SYNESTHESIA – February 2010, London Fashion Week
Synaesthesia is a neurological condition that results in a combination of sensory perceptions. To underscore the hypersensitivity of the body, and to visualize this entanglement of sensory perceptions Van Herpen secured shiny metal foil on specially treated leather that generated a confusing visual effect without a steady fixation point.

RADIATION INVASION – September 2009, London Fashion Week
Radiation Invasion translates Iris van Herpen’s question of what we could do with our daily (over)dose of electromagnetic waves and digital information streams if we could see them. In these designs the wearer seems to be surrounded by a whimsical complex of wavy rays, flickering patterns, vibrating particles, and reflecting pleats.

MUMMIFICATION – January 2009, Amsterdam Fashion Week
Van Herpen became captivated with the macabre beauty of ancient Egyptian mummification and the intense devotion that surrounds the process. With techniques to swaddle, wrap and cover the body along with the typical geometric and graphic patterns of Egyptian mummies, she elaborates on the practice of the ancient Egyptians to create a new reality for their dead.

REFINERY SMOKE – July 2008, Amsterdam Fashion Week
The ambiguous character of refinery smoke, both beautiful and poisonous, inspired this collection. Van Herpen translated the elusiveness of industrial smoke into specially woven metal gauze. She turned metal threads into an extremely soft and pliable material. The metal kept its characteristic of oxidation and Van Herpen considers this inherent chemical process as (visually) reflecting the dual aspect of industrial smoke.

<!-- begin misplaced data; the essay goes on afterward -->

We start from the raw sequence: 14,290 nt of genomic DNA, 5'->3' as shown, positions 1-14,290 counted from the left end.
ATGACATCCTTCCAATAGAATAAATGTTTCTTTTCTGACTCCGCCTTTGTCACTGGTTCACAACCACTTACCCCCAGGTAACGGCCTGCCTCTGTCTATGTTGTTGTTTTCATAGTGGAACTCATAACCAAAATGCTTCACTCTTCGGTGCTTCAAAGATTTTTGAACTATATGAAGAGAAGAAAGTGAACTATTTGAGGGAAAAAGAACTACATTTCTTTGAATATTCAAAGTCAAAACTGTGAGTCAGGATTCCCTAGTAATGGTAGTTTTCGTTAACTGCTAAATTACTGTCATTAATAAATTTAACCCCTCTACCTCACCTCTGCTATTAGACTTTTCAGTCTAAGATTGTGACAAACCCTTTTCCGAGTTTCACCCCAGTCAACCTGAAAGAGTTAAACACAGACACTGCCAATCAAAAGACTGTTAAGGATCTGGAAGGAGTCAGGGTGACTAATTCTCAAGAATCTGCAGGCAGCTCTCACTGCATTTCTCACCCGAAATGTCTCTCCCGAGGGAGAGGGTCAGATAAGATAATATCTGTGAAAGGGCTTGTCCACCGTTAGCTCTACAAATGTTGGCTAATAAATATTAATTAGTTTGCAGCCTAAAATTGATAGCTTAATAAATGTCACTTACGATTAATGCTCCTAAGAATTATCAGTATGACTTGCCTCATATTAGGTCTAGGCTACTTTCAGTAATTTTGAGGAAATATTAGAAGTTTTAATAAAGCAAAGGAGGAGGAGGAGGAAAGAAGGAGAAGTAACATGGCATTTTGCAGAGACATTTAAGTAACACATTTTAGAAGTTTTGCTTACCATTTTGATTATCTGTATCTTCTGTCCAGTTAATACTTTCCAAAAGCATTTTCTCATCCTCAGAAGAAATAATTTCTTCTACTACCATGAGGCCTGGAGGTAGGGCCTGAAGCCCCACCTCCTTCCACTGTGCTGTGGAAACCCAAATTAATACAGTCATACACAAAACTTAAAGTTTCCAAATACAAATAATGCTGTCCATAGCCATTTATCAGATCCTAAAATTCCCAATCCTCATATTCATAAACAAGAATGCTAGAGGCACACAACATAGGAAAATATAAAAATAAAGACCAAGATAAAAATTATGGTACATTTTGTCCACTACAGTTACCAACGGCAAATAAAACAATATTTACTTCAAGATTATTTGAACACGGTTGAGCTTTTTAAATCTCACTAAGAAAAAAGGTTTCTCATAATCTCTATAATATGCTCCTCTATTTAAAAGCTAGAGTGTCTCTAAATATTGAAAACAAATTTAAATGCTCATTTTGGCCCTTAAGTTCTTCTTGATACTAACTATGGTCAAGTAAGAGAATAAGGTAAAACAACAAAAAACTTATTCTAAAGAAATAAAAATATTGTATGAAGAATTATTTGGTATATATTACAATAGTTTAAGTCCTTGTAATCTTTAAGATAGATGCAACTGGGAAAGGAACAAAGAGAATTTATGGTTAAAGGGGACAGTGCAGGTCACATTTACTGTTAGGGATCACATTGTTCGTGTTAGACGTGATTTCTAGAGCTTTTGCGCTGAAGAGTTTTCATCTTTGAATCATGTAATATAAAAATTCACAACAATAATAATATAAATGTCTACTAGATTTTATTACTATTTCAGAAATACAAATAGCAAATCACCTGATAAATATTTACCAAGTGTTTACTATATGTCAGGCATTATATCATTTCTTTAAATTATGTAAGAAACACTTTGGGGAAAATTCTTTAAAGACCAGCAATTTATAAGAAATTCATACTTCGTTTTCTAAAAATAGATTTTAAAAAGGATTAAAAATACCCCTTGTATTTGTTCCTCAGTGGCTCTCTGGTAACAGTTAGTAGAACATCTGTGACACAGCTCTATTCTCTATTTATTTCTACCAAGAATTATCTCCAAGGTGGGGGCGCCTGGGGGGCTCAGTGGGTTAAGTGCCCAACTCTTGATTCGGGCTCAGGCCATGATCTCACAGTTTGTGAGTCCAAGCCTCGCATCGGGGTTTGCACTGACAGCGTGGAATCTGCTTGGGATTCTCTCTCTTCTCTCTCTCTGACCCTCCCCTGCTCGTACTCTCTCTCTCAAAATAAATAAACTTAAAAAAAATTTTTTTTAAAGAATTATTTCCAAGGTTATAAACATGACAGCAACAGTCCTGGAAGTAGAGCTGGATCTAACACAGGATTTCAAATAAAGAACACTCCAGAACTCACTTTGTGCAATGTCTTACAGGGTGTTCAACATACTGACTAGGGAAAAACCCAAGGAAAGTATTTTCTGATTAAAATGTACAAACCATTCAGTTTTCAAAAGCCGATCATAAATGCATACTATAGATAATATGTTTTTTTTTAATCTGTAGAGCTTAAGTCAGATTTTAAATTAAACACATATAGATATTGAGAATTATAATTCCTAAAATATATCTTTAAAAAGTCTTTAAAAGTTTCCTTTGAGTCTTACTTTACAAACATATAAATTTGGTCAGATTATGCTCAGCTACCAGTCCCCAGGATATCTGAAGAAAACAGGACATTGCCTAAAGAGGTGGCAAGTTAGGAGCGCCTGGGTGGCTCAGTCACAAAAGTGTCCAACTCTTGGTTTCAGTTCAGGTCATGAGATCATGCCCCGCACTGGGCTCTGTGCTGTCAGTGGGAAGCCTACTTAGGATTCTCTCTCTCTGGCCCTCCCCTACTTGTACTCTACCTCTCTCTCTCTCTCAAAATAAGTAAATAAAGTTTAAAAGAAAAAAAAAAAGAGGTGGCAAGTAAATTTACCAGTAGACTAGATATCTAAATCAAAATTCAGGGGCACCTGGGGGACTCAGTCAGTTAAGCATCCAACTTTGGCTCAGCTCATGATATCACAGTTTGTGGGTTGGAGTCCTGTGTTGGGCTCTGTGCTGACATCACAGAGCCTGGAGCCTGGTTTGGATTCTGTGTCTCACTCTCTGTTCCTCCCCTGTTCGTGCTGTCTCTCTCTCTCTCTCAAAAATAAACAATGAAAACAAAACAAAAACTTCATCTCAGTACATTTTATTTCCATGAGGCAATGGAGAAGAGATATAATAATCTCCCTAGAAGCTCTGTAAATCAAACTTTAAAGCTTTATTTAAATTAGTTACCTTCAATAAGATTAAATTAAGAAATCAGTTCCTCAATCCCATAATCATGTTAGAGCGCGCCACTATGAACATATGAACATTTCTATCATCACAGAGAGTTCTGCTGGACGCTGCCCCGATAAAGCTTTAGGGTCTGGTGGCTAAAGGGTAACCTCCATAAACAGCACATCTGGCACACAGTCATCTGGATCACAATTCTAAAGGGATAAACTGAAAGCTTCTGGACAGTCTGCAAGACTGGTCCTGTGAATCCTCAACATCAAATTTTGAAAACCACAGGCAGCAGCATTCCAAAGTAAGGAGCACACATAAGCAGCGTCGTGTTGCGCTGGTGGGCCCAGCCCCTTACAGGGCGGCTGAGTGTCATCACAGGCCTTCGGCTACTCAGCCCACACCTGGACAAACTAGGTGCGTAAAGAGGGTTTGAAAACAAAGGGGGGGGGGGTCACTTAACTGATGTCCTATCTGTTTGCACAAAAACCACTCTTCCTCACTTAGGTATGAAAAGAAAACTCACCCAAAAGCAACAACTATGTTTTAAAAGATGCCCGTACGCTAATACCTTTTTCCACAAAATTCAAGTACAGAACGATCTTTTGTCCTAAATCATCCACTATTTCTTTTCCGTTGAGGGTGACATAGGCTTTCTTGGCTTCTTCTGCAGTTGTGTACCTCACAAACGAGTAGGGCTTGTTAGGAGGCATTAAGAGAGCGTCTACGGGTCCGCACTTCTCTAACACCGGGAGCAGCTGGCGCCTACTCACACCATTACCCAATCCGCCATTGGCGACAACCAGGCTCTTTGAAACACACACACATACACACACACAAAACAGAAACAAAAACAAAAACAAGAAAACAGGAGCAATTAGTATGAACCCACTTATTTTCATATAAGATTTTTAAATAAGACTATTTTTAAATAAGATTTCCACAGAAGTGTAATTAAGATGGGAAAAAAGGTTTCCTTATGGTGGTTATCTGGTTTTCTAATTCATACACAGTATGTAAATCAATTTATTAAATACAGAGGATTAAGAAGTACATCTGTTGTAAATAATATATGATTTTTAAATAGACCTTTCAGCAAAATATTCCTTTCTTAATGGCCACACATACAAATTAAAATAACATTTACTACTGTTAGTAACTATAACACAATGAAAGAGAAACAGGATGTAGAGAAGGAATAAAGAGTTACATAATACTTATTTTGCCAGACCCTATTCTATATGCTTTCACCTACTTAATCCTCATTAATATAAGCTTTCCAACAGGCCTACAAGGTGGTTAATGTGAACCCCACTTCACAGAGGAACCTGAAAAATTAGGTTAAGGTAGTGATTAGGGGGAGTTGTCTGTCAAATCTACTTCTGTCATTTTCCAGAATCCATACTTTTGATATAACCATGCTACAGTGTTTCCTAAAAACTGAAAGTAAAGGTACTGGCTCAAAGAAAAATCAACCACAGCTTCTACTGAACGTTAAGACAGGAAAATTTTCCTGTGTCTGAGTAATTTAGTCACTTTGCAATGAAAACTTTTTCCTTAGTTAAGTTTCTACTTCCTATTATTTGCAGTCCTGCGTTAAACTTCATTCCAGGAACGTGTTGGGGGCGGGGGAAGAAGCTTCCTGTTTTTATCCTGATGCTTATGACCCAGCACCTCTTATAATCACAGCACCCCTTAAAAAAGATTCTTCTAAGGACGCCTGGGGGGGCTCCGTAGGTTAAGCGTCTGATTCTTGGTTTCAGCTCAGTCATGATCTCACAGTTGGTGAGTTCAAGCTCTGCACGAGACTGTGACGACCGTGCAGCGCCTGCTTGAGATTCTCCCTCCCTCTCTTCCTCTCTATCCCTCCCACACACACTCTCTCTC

CHEMICAL CROWS – January 2008, Amsterdam Fashion Week
A group of crows living around Van Herpen’s studio triggered her association with black magic and alchemy. Crows are known for their intelligence, predilection for glittering objects, and are traditionally associated with secrecy and symbolism. Van Herpen shares with alchemists a passion for controlling and transmuting materials. As alchemists tried to turn base metals into gold, so Van Herpen has transformed in several designs gold-coloured ribs of 700 children’s umbrellas into shapes reminiscent of the movement of wings and feathers.

FRAGILE FUTURITY - July 2007, Amsterdam Fashion Week
Starting point for this collections was the fusion of animal instinct and human rationality. The resulting 'creatures/creations' of this combination reflected Van Herpen's view on the future: fragile, vulnerable and evolved. She experimented with forms and shapes of wings, horns, and snake prints.